Dith Pran

Dith Pran (1942-2008)

 

“I’m a one-person crusade. I just speak for those who did not survive and for those who will still suffer.”

 

 

Pran is recognized for his extra ordinary bravery and risk for agitating what ought to be right during war times. Suffered four years of abusive treatment after the Communist Khmer Rouge forces took over his country in 1975.

 

The violence that ensued in 1975 the Khmer Rouge (from murderous followers of dictator Pol Pot who seized control of Cambodia) that claimed the lives of two million innocent people.

Pics source: NY TimesOne third of Cambodia’s population – including 50 members of Dith Pran’s own family died under Pol Pot’s rule from starvation, harsh manual labour, or execution.

Pran was a Cambodian war respondent who used the U.S media to expose horrors endured in the world, under the murderous dictator’s rule of Pol Pot being a photo journalist.

 

Dith Pran got captured, along with three  U.S journalists with whom he was working with.

He saved the American lives by risking his life to negotiate with the captors for their release.

Pran, meanwhile, was stuck in the new Cambodia, or “Kampuchéa” as the Khmer Rouge had renamed it, under force labour and starvation for four years.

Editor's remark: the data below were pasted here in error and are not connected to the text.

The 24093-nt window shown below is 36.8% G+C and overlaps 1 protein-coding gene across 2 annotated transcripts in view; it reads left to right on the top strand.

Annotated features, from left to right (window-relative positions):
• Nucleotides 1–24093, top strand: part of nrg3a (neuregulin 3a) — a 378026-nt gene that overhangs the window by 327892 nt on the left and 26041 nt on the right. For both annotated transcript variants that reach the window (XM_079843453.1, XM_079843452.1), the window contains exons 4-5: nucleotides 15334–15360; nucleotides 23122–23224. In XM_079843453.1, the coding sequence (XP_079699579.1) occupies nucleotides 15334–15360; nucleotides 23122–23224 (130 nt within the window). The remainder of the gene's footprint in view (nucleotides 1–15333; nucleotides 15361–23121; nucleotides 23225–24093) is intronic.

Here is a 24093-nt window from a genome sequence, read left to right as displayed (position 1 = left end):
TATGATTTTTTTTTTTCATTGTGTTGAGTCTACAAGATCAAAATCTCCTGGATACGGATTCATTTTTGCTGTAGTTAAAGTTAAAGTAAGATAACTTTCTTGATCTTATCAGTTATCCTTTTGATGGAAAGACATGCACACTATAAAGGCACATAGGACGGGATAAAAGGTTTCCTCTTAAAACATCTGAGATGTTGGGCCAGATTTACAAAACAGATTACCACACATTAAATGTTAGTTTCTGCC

He dressed like a peasant and pretended to be a simple villager. It was a wise decision.

The Khmer Rouge had orders to execute anyone who wore eyeglasses, perfume, makeup, watches, or other evidence of Western influence. As a symbol of the fact that Cambodia was starting over, 1975 was referred to as “Year Zero.”

Pran made his way to a village twenty miles from Siem Reap, where he and other villagers were forced to harvest rice while receiving political instruction at night. The workers were allowed to eat just one spoonful of rice per day. Pran and the other starving villagers ate anything they could find: bark, snakes, snails, rats, and even the flesh of dead bodies.

One night Pran dared to sneak out to try to eat some raw rice. For this the guards ordered his fellow villagers to beat him and leave him outside in a rainstorm.

He endured those four years of starvation and torture before he escaped and treked 60 miles through landmile-riddled terrain to gain his freedom.

Pran began to devote his spare time to helping fellow Cambodians who had suffered under the Khmer Rouge by taking several trips back to Cambodia and attempted to bring the Khmer Rouge to justice before the World Court

Dith Pran founded the Dith Prans Holocaust Awareness project to educate people on the wrong doings he witnessed in the hopes it would prevent future atroicities.

He became a good will ambassador to the United Nations and his story inspired the movie The Killing Fields.

Pran passed away on the 30th of March, 2008, yielding to pancreatic cancer, but then his extra ordinary bravery is one to be remembered for .

Your character counts a lot.

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